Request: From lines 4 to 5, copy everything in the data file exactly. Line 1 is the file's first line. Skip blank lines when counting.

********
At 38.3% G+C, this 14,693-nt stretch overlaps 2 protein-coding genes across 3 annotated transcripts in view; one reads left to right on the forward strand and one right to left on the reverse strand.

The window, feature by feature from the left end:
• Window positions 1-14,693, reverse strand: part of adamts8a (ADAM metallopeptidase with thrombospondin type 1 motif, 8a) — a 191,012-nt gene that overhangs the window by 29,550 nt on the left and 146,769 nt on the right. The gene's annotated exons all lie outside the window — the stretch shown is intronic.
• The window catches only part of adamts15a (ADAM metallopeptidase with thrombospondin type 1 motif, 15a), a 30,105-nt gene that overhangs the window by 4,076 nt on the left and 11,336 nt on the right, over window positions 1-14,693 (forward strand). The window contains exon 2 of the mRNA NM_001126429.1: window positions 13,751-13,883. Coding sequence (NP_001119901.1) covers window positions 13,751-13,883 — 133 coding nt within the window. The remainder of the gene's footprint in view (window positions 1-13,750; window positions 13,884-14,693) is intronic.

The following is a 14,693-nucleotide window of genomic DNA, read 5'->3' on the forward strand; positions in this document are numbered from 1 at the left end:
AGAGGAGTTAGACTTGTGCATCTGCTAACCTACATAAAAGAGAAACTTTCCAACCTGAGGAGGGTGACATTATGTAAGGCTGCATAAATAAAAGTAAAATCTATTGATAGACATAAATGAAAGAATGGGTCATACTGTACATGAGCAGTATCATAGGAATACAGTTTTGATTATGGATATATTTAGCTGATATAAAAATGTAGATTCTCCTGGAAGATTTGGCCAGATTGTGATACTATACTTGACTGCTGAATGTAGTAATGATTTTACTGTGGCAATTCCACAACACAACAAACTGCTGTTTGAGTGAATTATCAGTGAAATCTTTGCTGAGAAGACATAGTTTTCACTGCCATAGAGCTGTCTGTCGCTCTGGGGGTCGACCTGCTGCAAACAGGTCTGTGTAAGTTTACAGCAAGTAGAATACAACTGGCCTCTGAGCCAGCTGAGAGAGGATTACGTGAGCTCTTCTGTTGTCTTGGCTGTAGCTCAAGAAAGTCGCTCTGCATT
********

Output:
• The window catches only part of adamts15a (ADAM metallopeptidase with thrombospondin type 1 motif, 15a), a 30,105-nt gene that overhangs the window by 4,076 nt on the left and 11,336 nt on the right, over window positions 1-14,693 (forward strand). The window contains exon 2 of the mRNA NM_001126429.1: window positions 13,751-13,883. Coding sequence (NP_001119901.1) covers window positions 13,751-13,883 — 133 coding nt within the window. The remainder of the gene's footprint in view (window positions 1-13,750; window positions 13,884-14,693) is intronic.

The following is a 14,693-nucleotide window of genomic DNA, read 5'->3' on the forward strand; positions in this document are numbered from 1 at the left end: